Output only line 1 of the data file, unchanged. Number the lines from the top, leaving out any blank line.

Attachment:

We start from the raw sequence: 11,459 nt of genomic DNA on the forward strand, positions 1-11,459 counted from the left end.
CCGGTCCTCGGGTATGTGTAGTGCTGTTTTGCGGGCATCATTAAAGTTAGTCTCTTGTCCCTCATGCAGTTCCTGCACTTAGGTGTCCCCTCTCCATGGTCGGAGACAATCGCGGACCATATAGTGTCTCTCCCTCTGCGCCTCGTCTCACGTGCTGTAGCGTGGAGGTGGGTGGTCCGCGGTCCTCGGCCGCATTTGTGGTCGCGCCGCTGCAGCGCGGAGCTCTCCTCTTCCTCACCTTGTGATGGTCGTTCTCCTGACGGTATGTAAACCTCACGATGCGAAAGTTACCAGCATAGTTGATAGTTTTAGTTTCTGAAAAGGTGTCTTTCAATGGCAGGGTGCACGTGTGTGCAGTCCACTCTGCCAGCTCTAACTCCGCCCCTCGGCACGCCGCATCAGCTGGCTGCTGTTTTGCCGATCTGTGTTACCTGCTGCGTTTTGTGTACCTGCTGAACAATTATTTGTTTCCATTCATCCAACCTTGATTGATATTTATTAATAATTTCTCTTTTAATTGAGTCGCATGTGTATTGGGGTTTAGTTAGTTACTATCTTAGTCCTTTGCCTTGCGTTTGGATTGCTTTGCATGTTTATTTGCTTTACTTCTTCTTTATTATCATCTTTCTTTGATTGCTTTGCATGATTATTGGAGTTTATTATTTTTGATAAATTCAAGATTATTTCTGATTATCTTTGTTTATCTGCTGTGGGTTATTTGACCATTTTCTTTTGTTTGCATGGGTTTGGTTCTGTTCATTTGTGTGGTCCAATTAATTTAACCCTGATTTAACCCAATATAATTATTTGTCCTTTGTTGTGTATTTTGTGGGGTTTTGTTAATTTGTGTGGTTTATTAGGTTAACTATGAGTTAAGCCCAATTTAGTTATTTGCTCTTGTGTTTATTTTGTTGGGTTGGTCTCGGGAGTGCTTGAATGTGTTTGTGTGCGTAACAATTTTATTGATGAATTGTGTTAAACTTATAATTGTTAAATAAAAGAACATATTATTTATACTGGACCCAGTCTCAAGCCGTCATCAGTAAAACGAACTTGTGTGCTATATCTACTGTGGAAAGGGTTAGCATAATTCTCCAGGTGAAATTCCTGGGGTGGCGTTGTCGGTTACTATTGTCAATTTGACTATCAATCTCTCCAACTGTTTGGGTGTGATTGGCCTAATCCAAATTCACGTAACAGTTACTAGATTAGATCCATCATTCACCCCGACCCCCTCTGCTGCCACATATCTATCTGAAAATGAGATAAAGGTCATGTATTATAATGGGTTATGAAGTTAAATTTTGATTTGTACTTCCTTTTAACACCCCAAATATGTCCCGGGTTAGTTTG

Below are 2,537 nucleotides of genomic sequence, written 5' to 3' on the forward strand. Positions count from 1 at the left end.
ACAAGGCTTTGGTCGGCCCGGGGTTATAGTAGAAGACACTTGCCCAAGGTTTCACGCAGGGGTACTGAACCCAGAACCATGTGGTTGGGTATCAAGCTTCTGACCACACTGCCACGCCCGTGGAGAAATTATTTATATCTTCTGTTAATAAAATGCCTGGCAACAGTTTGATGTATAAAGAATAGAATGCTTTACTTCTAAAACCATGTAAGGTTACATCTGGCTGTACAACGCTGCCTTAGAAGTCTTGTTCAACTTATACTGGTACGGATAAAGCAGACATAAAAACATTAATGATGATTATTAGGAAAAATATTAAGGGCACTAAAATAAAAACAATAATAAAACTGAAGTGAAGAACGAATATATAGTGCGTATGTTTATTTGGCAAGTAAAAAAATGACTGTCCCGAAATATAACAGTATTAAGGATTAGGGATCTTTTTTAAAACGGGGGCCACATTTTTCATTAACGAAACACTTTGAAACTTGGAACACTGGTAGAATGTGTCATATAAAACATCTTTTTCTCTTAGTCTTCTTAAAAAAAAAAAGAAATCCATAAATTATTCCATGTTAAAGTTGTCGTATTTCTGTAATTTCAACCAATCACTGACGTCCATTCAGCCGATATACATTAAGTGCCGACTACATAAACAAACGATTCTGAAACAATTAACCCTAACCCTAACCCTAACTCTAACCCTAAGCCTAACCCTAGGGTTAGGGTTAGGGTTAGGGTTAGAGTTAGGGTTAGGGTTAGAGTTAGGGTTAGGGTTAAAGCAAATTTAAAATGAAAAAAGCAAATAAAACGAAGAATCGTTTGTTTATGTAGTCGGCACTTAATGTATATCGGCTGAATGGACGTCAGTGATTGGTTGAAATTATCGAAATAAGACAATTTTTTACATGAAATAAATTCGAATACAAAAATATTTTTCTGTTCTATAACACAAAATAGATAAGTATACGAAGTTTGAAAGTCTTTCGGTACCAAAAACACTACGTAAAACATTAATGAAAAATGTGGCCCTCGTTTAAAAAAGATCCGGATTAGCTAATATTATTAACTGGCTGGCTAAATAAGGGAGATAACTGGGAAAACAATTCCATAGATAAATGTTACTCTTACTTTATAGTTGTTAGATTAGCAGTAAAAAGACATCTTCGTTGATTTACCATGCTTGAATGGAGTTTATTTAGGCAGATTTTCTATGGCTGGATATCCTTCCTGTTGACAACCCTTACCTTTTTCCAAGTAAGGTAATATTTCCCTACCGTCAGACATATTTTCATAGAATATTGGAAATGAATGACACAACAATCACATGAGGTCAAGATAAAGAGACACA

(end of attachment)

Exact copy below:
We start from the raw sequence: 11,459 nt of genomic DNA on the forward strand, positions 1-11,459 counted from the left end.